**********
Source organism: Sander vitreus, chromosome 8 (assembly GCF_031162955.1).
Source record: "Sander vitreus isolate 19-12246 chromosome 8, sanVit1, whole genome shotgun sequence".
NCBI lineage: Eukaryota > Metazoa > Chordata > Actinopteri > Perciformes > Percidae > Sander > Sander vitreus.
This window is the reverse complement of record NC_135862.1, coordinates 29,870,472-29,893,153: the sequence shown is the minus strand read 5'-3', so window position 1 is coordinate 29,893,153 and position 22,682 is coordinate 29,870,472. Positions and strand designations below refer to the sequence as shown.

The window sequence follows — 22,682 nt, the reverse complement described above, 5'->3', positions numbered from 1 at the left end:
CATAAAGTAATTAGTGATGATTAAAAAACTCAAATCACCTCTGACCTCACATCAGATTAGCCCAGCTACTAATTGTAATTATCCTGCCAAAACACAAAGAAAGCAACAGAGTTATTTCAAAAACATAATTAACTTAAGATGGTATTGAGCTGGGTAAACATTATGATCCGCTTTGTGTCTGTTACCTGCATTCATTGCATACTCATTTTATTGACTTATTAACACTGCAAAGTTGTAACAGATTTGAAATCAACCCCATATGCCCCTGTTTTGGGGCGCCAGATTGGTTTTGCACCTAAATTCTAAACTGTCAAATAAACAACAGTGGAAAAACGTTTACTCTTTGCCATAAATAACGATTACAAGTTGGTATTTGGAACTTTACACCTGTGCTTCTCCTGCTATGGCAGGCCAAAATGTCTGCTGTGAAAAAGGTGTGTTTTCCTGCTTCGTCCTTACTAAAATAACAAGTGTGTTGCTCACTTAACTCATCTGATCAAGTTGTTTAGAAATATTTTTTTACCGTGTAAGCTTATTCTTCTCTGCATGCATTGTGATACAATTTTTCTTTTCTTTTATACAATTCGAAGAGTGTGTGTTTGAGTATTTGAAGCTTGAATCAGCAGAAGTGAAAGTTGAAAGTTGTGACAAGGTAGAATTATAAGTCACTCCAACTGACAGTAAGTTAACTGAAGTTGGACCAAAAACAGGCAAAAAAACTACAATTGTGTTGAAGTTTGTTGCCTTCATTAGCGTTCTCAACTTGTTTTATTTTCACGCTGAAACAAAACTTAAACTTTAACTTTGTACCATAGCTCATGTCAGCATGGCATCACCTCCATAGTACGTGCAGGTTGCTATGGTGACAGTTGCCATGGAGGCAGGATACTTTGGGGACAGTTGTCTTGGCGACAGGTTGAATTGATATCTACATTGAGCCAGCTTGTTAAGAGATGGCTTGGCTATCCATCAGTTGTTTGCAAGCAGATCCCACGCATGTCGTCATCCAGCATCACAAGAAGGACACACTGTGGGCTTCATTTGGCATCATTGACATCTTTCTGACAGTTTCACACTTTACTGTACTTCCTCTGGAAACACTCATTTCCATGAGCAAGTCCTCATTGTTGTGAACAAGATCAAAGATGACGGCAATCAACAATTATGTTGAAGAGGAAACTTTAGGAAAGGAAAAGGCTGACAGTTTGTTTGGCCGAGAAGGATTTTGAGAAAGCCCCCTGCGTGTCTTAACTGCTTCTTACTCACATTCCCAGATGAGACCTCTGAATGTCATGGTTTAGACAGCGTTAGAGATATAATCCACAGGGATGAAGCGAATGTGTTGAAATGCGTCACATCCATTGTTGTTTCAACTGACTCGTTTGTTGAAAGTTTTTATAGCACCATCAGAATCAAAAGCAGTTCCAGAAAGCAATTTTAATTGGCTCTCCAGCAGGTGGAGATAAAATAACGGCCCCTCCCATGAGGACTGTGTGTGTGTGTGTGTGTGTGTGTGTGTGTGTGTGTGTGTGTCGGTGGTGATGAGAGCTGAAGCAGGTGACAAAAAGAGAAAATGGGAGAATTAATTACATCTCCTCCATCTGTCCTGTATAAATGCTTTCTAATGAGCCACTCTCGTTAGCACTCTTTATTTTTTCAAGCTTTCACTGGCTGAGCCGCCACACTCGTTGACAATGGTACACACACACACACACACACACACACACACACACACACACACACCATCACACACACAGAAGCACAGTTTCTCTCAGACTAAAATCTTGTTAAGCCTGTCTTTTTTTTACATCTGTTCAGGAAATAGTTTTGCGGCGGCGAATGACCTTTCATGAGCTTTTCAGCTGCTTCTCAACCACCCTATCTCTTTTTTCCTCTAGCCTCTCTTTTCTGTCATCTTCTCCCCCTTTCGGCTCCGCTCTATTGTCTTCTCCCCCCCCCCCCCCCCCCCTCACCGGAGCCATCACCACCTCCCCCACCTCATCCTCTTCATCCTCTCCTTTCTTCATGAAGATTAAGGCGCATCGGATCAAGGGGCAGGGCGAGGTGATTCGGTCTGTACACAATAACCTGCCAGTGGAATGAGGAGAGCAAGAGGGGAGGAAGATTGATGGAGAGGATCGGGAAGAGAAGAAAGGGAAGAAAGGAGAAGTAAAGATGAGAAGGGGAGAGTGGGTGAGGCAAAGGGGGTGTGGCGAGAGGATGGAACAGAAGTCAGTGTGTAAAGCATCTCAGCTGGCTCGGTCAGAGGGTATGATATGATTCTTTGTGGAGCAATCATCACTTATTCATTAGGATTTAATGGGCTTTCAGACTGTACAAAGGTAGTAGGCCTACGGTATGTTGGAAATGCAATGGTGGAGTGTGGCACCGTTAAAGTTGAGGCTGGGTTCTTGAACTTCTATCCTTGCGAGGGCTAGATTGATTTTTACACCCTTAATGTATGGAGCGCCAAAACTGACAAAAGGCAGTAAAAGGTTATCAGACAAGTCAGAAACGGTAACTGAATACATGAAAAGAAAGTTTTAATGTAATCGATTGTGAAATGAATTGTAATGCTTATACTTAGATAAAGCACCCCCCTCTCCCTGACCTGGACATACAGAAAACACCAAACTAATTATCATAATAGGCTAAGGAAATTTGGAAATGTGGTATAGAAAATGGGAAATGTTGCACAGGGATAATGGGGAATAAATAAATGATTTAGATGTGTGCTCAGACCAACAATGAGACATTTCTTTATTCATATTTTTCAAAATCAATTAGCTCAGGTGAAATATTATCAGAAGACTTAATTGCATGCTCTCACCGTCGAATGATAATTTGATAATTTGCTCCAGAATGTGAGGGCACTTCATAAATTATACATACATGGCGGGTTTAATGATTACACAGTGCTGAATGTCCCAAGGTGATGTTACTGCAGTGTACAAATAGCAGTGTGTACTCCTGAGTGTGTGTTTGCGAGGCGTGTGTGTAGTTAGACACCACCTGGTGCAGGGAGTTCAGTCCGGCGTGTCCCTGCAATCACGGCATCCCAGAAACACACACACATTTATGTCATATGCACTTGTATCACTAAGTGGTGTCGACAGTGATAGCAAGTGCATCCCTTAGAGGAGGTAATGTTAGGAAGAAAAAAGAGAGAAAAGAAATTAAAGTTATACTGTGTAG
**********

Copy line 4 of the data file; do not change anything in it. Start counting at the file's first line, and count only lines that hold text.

This window is the reverse complement of record NC_135862.1, coordinates 29,870,472-29,893,153: the sequence shown is the minus strand read 5'-3', so window position 1 is coordinate 29,893,153 and position 22,682 is coordinate 29,870,472. Positions and strand designations below refer to the sequence as shown.